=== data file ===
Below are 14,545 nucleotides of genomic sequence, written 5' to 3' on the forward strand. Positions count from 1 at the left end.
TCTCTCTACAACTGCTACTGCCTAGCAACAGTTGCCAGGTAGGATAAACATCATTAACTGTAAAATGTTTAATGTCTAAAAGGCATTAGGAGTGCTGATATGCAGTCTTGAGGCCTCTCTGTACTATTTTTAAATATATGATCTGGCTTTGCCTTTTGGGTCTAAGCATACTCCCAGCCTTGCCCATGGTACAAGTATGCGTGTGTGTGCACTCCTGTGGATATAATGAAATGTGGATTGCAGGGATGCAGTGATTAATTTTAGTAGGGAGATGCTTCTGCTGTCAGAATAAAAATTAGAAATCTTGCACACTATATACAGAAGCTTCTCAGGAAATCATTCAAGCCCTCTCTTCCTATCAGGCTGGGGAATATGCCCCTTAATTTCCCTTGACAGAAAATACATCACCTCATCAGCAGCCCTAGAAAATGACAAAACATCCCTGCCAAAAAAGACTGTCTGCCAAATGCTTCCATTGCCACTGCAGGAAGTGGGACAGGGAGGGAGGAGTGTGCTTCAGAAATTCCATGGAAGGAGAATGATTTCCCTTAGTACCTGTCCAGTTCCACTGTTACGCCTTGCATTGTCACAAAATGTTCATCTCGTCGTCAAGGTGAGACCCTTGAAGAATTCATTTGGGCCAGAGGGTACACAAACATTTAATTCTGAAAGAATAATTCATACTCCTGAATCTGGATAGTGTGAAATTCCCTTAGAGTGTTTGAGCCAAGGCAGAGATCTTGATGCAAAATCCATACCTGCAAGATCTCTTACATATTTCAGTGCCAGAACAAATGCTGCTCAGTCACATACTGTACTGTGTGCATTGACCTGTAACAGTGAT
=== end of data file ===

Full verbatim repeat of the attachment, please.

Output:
Below are 14,545 nucleotides of genomic sequence, written 5' to 3' on the forward strand. Positions count from 1 at the left end.
TCTCTCTACAACTGCTACTGCCTAGCAACAGTTGCCAGGTAGGATAAACATCATTAACTGTAAAATGTTTAATGTCTAAAAGGCATTAGGAGTGCTGATATGCAGTCTTGAGGCCTCTCTGTACTATTTTTAAATATATGATCTGGCTTTGCCTTTTGGGTCTAAGCATACTCCCAGCCTTGCCCATGGTACAAGTATGCGTGTGTGTGCACTCCTGTGGATATAATGAAATGTGGATTGCAGGGATGCAGTGATTAATTTTAGTAGGGAGATGCTTCTGCTGTCAGAATAAAAATTAGAAATCTTGCACACTATATACAGAAGCTTCTCAGGAAATCATTCAAGCCCTCTCTTCCTATCAGGCTGGGGAATATGCCCCTTAATTTCCCTTGACAGAAAATACATCACCTCATCAGCAGCCCTAGAAAATGACAAAACATCCCTGCCAAAAAAGACTGTCTGCCAAATGCTTCCATTGCCACTGCAGGAAGTGGGACAGGGAGGGAGGAGTGTGCTTCAGAAATTCCATGGAAGGAGAATGATTTCCCTTAGTACCTGTCCAGTTCCACTGTTACGCCTTGCATTGTCACAAAATGTTCATCTCGTCGTCAAGGTGAGACCCTTGAAGAATTCATTTGGGCCAGAGGGTACACAAACATTTAATTCTGAAAGAATAATTCATACTCCTGAATCTGGATAGTGTGAAATTCCCTTAGAGTGTTTGAGCCAAGGCAGAGATCTTGATGCAAAATCCATACCTGCAAGATCTCTTACATATTTCAGTGCCAGAACAAATGCTGCTCAGTCACATACTGTACTGTGTGCATTGACCTGTAACAGTGAT